Out, damned Spotty

The Field - - Howard’s Way -

As the coun­try finds it­self un­der­go­ing a pe­riod of reap­praisal, Philip Howard finds that some things do come out in the wash

EV­ERY now and then life throws us a curve ball, which we com­pre­hen­sively miss. Some­times it is a biggy, such as death or di­vorce – or, in the case of the Eng­land foot­ball team, the next game. My own Ar­maged­don was a cou­ple of years back when my won­der­ful wife died at the age of 56. Af­ter the ini­tial dev­as­ta­tion there was a pe­riod of re­trench­ment, reap­praisal and then re-ex­am­i­na­tion of my life. Specif­i­cally, was I to be a vic­tim, es­chew the risk of ever be­ing so badly mauled again, or should I, in the words of the Jerome Kern song, “pick your­self up, dust your­self off, start all over again”.

It ap­pears we are still in the woe and angst stage of the Brexit fall­out. Though as some­one who has never loved the Euro­pean fed­eral project but voted re­main – at least my chil­dren are still speak­ing to me, which is not the case with quite a lot of my friends – I am now ques­tion­ing my choice of pals. Im­me­di­ately af­ter the re­sult I re­ceived a phone mes­sage from my friend Mr Jones. “Now, ’Oward, the meek ’av in­her­ited the earth.”

My son came back from a month in The Me­trop­o­lis with L’oiseau, his French girl­friend. He had been earn­ing some corn work­ing in the new boulan­gerie her par­ents have opened in the Ful­ham Road and was stunned by the sheer vit­riol and ag­gres­sion of racist abuse be­ing hurled at them and their staff fol­low­ing the Brexit vote. I hope we have not re­leased English Na­tion­al­ism, one of our least at­trac­tive facets, out of the bot­tle as it will be very tricky to get it back in again.

I had sent a hor­ren­dously trite text to my chil­dren af­ter the re­sult, telling them to re­mem­ber this mo­ment and learn from it: you need to en­gage, lis­ten and deal with peo­ple’s gen­uine con­cerns and not just dis­miss them as big­otry. This was to counter all the po­lit­i­cal cor­rect­ness and odium that they had been heap­ing upon me. Es­pe­cially about mi­gra­tion, mul­ti­cul­tur­al­ism and deal­ing with Mus­lim fun­da­men­tal­ism. “Ac­cept it, Dad, there is no al­ter­na­tive,” I was told. It ap­pears there is. “Your gen­er­a­tion have ru­ined us,” they shrieked back. I coun­tered with a pal­pa­ble point that had their gen­er­a­tion both­ered to get out of bed and vote in­stead of or­gan­is­ing their next orgy on so­cial me­dia, then all would have been well. Game, set and match, Dad.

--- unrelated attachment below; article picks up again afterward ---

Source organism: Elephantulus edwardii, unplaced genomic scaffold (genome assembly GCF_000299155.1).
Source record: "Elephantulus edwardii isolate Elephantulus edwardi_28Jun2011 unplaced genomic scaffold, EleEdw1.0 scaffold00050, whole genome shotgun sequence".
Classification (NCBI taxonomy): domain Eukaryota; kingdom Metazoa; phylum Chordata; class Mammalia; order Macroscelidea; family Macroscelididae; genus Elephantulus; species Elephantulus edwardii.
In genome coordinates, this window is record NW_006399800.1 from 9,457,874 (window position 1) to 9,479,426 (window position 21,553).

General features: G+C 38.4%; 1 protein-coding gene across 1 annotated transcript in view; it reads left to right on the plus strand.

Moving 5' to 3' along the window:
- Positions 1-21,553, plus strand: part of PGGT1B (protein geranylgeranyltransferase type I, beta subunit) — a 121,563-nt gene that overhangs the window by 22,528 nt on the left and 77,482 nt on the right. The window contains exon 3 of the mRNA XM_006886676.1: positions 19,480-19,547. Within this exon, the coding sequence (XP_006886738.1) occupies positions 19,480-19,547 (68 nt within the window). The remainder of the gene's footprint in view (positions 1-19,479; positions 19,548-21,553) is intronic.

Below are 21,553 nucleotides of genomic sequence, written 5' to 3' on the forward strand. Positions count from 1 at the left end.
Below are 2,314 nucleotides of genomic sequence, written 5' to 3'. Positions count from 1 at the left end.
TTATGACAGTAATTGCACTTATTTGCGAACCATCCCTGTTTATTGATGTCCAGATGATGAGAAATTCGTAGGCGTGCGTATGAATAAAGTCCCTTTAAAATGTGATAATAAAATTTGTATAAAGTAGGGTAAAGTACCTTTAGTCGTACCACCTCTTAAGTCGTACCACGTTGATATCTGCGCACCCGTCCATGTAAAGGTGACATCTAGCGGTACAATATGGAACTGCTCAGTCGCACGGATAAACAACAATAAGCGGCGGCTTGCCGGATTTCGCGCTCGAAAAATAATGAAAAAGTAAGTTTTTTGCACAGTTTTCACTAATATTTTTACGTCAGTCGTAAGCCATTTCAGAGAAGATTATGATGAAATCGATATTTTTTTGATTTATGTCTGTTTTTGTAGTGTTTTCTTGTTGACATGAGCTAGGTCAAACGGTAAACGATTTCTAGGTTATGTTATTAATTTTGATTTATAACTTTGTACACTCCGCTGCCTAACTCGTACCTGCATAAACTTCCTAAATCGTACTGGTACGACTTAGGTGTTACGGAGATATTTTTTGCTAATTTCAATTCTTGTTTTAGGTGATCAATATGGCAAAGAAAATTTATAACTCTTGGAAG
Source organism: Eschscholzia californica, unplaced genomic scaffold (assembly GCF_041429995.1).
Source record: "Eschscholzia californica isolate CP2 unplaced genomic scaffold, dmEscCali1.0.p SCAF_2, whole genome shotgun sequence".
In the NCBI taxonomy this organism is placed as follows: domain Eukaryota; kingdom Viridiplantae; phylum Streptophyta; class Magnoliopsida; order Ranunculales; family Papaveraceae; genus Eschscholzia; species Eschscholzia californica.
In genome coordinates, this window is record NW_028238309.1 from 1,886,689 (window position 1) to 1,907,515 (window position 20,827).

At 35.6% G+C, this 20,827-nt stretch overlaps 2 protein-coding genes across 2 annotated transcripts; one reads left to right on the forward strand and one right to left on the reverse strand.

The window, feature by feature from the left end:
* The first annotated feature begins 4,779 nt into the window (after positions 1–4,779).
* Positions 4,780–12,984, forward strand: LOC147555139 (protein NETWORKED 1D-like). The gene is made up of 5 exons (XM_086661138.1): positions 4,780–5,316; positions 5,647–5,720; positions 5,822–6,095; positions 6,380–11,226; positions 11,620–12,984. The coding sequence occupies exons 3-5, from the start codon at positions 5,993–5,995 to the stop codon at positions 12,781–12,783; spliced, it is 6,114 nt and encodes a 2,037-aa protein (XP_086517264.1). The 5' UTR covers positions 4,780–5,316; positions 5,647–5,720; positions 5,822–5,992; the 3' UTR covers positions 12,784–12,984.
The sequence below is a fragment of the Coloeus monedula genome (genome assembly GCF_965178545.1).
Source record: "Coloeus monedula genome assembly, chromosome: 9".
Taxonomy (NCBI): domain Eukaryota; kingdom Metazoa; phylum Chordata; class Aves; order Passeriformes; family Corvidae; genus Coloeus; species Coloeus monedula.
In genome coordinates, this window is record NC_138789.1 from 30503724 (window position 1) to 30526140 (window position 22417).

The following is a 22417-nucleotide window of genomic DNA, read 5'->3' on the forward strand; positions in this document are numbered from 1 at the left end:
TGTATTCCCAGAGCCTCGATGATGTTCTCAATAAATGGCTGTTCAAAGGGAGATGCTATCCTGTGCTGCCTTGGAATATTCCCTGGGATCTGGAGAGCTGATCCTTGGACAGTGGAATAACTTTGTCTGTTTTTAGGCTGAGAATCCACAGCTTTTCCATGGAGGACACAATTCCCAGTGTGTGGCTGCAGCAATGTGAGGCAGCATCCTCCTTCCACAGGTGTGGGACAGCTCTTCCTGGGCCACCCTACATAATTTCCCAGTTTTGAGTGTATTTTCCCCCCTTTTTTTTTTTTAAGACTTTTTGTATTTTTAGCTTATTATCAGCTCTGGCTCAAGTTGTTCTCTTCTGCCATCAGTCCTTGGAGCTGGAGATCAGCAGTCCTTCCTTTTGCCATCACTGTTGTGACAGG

But what a mess we have got our­selves into. Our po­lit­i­cal masters are stag­ger­ing around with knives stick­ing out of ev­ery ori­fice. It’s a bad job when Theresa May, who has al­ways given me the hee­bie-jee­bies, ap­pears the only hope. I sup­pose it could be worse. We could have got Roy Hodg­son. So it is reap­praisal time. Let’s hope the Euro­peans do the same.

The other per­son I am aware of who is un­der­go­ing a pro­found life re­struc­tur­ing is the man who col­lects our hol­i­day-cot­tage laun­dry from Shor­tridge. The Me­dia Queen had been up for a few days walk­ing the Ro­man Wall and had brought The Spot­ties, her two un­govern­able dal­ma­tians. No deer, sheep, pheas­ant or child un­der three is safe from the Spot­ties, or, in­deed, my sec­re­tary, Caro­line, who is pho­bic about dogs. Around lunchtime we no­ticed that only one Spotty ap­peared to be rav­aging the be­go­nias, so a cry went up. An hour later he had still failed to ap­pear. Search par­ties were dis­patched but I thought I had bet­ter in­form Caro­line that he was not safely in­car­cer­ated. I found her on the phone. I whis­pered that we had lost a Spotty but she raised her hand to shut me up and con­tin­ued.

“So, you are the Shor­tridge de­liv­ery driver… Yes… and you picked up the laun­dry from Na­worth an hour ago… Yes… and you are in Dum­fries… And you have just opened the back of your van and a dal­ma­tian has jumped out… Yes, I think that is our dal­ma­tian…”

An hour later he re­turned, sit­ting bolt up­right on the front seat next to a trau­ma­tised Scots­man who, I fear, was also re­assess­ing his future ca­reer.

Only one Spotty ap­peared to be rav­aging the be­go­nias, so the cry went up

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